We decided not to pay the entrance fee to see the crypt, instead opting to spend our travel dollars at Kurkonditorei Oberlaa, a recommended food stop. We enjoyed two coffees and split an apple strudel, enviously admiring the fine looking lunch plates being served. The one part of traveling here we’ve not mastered is taking advantage of the lunch specials. What you get is essentially dinner at lunch, but with lunch prices; it is the way to enjoy good food at reasonable prices.
Next up was the Stephansplatz and the cathedral, St. Stephen’s, from which it derives its name. Built between 1300 and 1450, it is known for its 450-foot south tower and colorful roof. The building was heavily damaged during WW II but the town’s love of this building created the financial where-with-all to rebuild it to its original splendor. In 1992 I climbed to the top of the south tower with Jessica, carrying her down the narrow spiral staircase on the return, slipping and falling along the way. As a family we still remember that day, one of those family memories, some good, some bad that become legend.
While Joanna was climbing the tower I grabbed a beer from a nearby pizza joint and enjoyed the warm afternoon sun, sitting on the steps of the building next to the cathedral.
Joanna rejoined me; we finished the beer, and walked down the Graben (ditch in German), once a moat to St. Peter’s Church, built in 1679 by Leopold I as a thank you for surviving the plague that year. This church is baroque at its best, over the top decorations and adornments. We’d arrived just in time to take in the last 20 minutes or so of the daily free organ recital, a rate treat to hear classical music in such a beautiful setting.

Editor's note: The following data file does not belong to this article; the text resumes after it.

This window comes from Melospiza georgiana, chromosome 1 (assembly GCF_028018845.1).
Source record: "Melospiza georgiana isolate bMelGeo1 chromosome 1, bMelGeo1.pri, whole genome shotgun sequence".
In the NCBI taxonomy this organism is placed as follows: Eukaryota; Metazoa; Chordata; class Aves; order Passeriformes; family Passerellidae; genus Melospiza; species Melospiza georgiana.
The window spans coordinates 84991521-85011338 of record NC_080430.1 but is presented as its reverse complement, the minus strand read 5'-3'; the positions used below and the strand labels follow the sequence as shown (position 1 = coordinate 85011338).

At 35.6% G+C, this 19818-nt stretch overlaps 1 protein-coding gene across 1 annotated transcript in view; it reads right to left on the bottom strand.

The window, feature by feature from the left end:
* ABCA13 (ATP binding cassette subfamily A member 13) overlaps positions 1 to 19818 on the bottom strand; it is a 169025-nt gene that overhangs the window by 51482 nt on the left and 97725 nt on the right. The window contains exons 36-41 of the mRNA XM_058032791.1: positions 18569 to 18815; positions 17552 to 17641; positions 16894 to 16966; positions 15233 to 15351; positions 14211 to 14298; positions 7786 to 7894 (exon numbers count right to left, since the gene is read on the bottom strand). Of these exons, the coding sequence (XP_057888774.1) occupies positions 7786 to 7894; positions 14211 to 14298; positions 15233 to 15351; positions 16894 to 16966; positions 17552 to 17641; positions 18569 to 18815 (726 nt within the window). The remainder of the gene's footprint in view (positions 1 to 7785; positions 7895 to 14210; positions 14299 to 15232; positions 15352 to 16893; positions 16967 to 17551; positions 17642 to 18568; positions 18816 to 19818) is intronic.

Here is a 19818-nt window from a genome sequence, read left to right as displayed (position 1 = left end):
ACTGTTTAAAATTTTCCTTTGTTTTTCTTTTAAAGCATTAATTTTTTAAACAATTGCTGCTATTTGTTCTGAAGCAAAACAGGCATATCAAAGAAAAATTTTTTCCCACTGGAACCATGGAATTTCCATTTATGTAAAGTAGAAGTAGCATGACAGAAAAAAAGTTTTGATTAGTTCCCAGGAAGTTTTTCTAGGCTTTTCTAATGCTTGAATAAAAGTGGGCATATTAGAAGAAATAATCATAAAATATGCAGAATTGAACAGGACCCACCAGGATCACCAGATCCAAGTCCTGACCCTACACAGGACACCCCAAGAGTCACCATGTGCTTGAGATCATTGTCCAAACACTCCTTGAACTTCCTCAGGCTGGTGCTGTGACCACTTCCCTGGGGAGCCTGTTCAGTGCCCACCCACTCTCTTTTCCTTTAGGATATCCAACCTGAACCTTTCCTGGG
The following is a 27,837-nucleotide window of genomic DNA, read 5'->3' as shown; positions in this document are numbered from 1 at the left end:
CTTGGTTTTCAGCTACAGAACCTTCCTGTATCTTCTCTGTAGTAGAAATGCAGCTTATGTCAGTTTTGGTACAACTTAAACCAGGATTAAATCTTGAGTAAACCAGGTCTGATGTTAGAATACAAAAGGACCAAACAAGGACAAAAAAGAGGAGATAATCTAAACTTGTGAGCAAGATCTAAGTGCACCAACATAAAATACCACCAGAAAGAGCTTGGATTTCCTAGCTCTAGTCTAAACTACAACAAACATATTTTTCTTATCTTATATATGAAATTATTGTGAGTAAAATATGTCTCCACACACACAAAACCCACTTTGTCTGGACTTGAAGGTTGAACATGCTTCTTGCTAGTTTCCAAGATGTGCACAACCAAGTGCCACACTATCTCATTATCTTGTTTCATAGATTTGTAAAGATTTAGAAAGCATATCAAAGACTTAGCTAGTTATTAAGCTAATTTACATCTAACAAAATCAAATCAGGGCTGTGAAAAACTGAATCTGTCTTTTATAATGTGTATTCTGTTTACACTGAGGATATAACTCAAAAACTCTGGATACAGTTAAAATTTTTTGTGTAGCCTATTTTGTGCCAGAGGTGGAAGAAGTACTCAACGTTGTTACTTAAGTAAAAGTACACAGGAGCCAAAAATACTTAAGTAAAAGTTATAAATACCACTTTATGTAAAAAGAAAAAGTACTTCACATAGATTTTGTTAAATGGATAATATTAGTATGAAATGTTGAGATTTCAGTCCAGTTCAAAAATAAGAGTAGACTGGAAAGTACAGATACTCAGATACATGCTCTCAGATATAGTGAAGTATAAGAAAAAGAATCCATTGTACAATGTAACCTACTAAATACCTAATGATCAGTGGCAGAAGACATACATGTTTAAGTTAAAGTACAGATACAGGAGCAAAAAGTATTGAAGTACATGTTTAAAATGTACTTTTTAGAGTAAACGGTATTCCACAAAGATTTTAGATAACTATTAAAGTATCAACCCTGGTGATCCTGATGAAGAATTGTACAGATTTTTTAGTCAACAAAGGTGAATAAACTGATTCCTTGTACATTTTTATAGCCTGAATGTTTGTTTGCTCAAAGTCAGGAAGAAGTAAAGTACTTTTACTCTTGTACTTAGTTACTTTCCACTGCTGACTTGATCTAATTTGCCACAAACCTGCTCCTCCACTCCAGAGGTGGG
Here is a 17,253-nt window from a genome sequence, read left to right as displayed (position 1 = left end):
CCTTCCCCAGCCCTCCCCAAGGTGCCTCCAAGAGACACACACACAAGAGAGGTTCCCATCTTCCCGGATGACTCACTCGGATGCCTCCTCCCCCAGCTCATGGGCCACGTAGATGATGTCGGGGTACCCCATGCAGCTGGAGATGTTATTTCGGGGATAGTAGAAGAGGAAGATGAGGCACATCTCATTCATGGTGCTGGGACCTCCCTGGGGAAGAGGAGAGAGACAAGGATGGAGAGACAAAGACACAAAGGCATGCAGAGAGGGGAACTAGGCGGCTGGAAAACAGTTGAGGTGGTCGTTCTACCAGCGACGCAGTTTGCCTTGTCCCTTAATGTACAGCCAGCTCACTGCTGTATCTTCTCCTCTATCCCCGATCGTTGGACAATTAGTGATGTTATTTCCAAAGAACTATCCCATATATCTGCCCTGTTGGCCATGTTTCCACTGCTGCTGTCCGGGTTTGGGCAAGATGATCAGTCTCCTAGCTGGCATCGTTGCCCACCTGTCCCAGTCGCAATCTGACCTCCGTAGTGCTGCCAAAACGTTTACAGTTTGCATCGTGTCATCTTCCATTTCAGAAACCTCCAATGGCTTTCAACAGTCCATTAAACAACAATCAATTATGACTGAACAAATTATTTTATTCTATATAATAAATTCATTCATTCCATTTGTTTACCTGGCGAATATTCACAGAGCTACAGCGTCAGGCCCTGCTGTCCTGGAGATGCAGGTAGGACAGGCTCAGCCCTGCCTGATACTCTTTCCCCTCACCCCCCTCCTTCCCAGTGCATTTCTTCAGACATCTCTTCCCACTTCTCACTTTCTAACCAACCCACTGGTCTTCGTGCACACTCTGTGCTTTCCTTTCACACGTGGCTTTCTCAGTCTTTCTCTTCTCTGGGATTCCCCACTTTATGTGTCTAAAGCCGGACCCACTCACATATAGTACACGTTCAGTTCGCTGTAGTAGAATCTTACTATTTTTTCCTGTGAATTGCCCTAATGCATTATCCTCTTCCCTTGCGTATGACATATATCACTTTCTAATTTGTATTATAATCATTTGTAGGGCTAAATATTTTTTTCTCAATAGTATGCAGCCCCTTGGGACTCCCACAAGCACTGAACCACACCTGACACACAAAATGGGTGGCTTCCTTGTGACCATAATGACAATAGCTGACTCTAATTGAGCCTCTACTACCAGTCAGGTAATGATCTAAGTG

Leaving St. Peter’s we waked the Kohlmarkt, Vienna’s most elegant and unaffordable shopping street (also home to Demel, the famous cake shop) to Michaelplatz, dominated by the Hofburg Palace. This is the complex where the Habsburgs lived, except in the summer when they lived out at Schonbrunn Palace, which we would visit later.
We’d toured the palace in 1992 and the famous Spanish Riding School, which is housed there and opted not to tour either this time around. Not sure about our next steps, we stopped at the Hofburg Stuberl in the tunnel to Heores Square, a small sandwich bar with reasonably priced cold beer.
We had a couple as we discussed our plans for the next day or so.
As it was getting late in the day and we’d not seen any markets close to the campground, we stopped in at a recommended restaurant, the Rosenberger Markt Restaurant. The restaurant is located downstairs and a compelling reason for eating there, beyond the recommendation, was good quality Wi-Fi.
The place has a cafeteria ambience to it, but the food was top quality. I ordered a nicely cooked veal Wiener Schnitzel (one must in Vienna, mustn’t one?) that came with an almost unlimited amount of sides from a buffet bar. We also picked up a hearty mushroom soup and some beer, finished a delightful meal in the heart of Vienna, good quality Internet access enabling Joanna to Skype her Mom, something we’d not been able to do for days given the lack of good Wi-Fi.
We made our way back to camp, satisfied with a good day of sightseeing, one that built upon our last visit in 1992. Our plan for the next day was to ride the island next to camp and then, if we felt good, to hit the Haus Musik later in the evening to take advantage of reduced night time pricing. Vienna awaited us.
Camping Wien: http://www.campingwien.at/en/
Sacher Torte: http://en.wikipedia.org/wiki/Sachertorte
Monument Against War and Fascism: https://www.ricksteves.com/watch-read-listen/read/articles/viennas-monument-against-war-and-fascism
J&L Lobmeyr: http://www.lobmeyr.at/
Kurkonditorei Oberlaa: http://www.oberlaa-wien.at/de/patisserie.html
St. Stephen’s Cathedral: http://en.wikipedia.org/wiki/St._Stephen’s_Cathedral,_Vienna
St. Peter’s Church: http://www.peterskirche.at/home/
Rosenberger Markt Restaurant: http://www.rosenberger.cc/en/